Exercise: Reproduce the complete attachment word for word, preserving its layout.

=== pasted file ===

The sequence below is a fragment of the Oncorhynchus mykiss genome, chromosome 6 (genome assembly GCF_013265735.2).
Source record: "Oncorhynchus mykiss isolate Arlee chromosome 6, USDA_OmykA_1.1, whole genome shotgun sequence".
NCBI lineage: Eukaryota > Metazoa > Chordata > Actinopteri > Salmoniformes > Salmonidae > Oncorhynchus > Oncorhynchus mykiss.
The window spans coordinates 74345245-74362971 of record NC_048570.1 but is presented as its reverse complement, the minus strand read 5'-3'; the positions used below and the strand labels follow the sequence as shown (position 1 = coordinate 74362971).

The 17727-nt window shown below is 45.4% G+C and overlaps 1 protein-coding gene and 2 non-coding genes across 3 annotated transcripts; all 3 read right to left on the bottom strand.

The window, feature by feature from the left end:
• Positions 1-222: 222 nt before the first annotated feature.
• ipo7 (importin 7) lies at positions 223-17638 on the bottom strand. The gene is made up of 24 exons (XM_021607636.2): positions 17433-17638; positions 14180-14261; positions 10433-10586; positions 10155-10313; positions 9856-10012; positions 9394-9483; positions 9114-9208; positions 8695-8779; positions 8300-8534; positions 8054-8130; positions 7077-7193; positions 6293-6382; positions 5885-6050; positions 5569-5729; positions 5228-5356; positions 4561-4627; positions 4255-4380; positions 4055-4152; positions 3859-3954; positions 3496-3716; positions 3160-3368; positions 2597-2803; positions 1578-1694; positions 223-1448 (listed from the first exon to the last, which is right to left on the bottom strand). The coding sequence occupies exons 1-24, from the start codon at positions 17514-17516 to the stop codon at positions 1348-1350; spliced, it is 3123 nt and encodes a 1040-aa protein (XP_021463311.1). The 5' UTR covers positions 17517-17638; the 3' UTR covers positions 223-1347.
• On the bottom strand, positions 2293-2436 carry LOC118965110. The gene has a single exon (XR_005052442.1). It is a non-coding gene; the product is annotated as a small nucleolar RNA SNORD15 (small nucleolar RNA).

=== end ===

The sequence below is a fragment of the Oncorhynchus mykiss genome, chromosome 6 (genome assembly GCF_013265735.2).
Source record: "Oncorhynchus mykiss isolate Arlee chromosome 6, USDA_OmykA_1.1, whole genome shotgun sequence".
NCBI lineage: Eukaryota > Metazoa > Chordata > Actinopteri > Salmoniformes > Salmonidae > Oncorhynchus > Oncorhynchus mykiss.
The window spans coordinates 74345245-74362971 of record NC_048570.1 but is presented as its reverse complement, the minus strand read 5'-3'; the positions used below and the strand labels follow the sequence as shown (position 1 = coordinate 74362971).

The 17727-nt window shown below is 45.4% G+C and overlaps 1 protein-coding gene and 2 non-coding genes across 3 annotated transcripts; all 3 read right to left on the bottom strand.

The window, feature by feature from the left end:
• Positions 1-222: 222 nt before the first annotated feature.
• ipo7 (importin 7) lies at positions 223-17638 on the bottom strand. The gene is made up of 24 exons (XM_021607636.2): positions 17433-17638; positions 14180-14261; positions 10433-10586; positions 10155-10313; positions 9856-10012; positions 9394-9483; positions 9114-9208; positions 8695-8779; positions 8300-8534; positions 8054-8130; positions 7077-7193; positions 6293-6382; positions 5885-6050; positions 5569-5729; positions 5228-5356; positions 4561-4627; positions 4255-4380; positions 4055-4152; positions 3859-3954; positions 3496-3716; positions 3160-3368; positions 2597-2803; positions 1578-1694; positions 223-1448 (listed from the first exon to the last, which is right to left on the bottom strand). The coding sequence occupies exons 1-24, from the start codon at positions 17514-17516 to the stop codon at positions 1348-1350; spliced, it is 3123 nt and encodes a 1040-aa protein (XP_021463311.1). The 5' UTR covers positions 17517-17638; the 3' UTR covers positions 223-1347.
• On the bottom strand, positions 2293-2436 carry LOC118965110. The gene has a single exon (XR_005052442.1). It is a non-coding gene; the product is annotated as a small nucleolar RNA SNORD15 (small nucleolar RNA).